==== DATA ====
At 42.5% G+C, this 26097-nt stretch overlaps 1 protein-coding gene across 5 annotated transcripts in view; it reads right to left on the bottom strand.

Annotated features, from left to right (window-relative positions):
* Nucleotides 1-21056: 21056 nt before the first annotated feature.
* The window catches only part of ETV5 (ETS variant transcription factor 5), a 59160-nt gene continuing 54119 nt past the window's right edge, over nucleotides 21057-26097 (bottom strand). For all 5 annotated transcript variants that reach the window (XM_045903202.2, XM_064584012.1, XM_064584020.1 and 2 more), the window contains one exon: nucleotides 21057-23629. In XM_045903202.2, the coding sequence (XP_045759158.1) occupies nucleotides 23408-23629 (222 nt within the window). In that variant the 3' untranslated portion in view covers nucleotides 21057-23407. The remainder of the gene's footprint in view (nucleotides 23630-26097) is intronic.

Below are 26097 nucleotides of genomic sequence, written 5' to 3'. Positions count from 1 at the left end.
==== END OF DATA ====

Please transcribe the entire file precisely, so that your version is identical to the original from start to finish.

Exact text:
At 42.5% G+C, this 26097-nt stretch overlaps 1 protein-coding gene across 5 annotated transcripts in view; it reads right to left on the bottom strand.

Annotated features, from left to right (window-relative positions):
* Nucleotides 1-21056: 21056 nt before the first annotated feature.
* The window catches only part of ETV5 (ETS variant transcription factor 5), a 59160-nt gene continuing 54119 nt past the window's right edge, over nucleotides 21057-26097 (bottom strand). For all 5 annotated transcript variants that reach the window (XM_045903202.2, XM_064584012.1, XM_064584020.1 and 2 more), the window contains one exon: nucleotides 21057-23629. In XM_045903202.2, the coding sequence (XP_045759158.1) occupies nucleotides 23408-23629 (222 nt within the window). In that variant the 3' untranslated portion in view covers nucleotides 21057-23407. The remainder of the gene's footprint in view (nucleotides 23630-26097) is intronic.

Below are 26097 nucleotides of genomic sequence, written 5' to 3'. Positions count from 1 at the left end.